As the state’s housing problems continue to worsen, lawmakers are searching for ways to find funding to build low-income developments.
Assemblyman David Chiu (D-San Francisco) wants to try to revive an urban renewal program that allocated $1 billion a year for housing. The problem? Gov. Jerry Brown eliminated the program seven years ago, arguing it was too costly.
Chiu says even if his idea doesn’t pass this year, he’s hoping that Brown’s likely successor — many have already endorsed bringing back the program — will sign off on a replacement.
THE REAL JERRY BROWN LEGACY: CALIFORNIA’S SUPREME COURT
Legal and political watchers are counting the days, 165 of them as of Monday, that the seventh and final seat on the California Supreme Court has been empty.
As John Myers writes in his Sunday column, the choice that Brown is still weighing will be decisive — his fourth appointment on the state’s highest tribunal, whose justices are poised to weigh in on some major policy debates later this year.
WHY HASN’T WATER BOND MONEY BEEN SPENT?
The California Water Commission hasn’t allocated the $2.7-billion from 2014’s Proposition 1, and no projects have been approved, Skelton writes in his Monday column.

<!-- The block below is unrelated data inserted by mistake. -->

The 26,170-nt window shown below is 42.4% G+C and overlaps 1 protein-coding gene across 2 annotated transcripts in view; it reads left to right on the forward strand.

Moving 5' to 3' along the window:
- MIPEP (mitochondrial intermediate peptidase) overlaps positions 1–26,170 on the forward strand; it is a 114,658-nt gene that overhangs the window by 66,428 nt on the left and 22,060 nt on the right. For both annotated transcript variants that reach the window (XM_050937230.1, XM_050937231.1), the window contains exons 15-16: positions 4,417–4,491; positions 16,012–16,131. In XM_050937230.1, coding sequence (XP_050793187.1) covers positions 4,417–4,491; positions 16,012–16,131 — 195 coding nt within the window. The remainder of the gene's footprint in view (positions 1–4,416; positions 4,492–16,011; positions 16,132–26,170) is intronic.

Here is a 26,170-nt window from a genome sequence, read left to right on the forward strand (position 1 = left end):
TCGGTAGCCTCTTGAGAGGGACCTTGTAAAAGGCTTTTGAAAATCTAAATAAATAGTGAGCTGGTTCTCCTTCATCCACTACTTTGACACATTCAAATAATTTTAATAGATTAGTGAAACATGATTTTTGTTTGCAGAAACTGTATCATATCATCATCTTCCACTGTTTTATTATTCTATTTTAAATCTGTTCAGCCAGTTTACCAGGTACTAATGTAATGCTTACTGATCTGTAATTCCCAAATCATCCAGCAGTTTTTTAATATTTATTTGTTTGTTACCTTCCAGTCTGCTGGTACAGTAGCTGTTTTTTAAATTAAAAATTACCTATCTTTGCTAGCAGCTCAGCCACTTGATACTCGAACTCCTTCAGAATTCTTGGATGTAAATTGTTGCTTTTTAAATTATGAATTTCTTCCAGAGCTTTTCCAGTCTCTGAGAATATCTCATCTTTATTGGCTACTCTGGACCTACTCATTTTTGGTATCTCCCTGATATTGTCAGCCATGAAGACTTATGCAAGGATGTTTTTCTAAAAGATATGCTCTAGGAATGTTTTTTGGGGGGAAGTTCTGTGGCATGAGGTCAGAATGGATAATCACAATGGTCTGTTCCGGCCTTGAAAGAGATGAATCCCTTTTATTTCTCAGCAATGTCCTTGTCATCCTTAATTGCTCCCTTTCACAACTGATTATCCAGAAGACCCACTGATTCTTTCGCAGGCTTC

-- This week’s California Politics Podcast episode digs in to the statehouse’s early reaction on another lawmaker facing sexual misconduct allegations.
-- California could become the first state to bar organized tackle football before high school. Just days after the Super Bowl, Assembly members Kevin McCarty (D-Sacramento) and Lorena Gonzalez Fletcher (D-San Diego) said Thursday they are introducing the “Safe Youth Football Act,” legislation that will be considered this year by state lawmakers.
-- Schwarzenegger teed off last week on EPA Administrator Scott Pruitt: “He does not represent the people. He only represents the special interests. He should be removed immediately.”
-- A new bill could require that all cars driven for Uber and Lyft must be electric by 2028.
-- California’s senators voted against the spending bill to keep the government open.
-- Right-wing blogger Mike Cernovich said he’s considering a run for Congress.
-- A new report from Politico revealed more details about the FBI investigation into Rep. Duncan Hunter’s campaign spending.
-- With marijuana sales now legal in California, one lawmaker wants to find out whether drugged driving is going to be a significant problem.
-- Find out what Rep. Nancy Pelosi ate after ending her more than eight-hour filibuster over immigration on the House floor.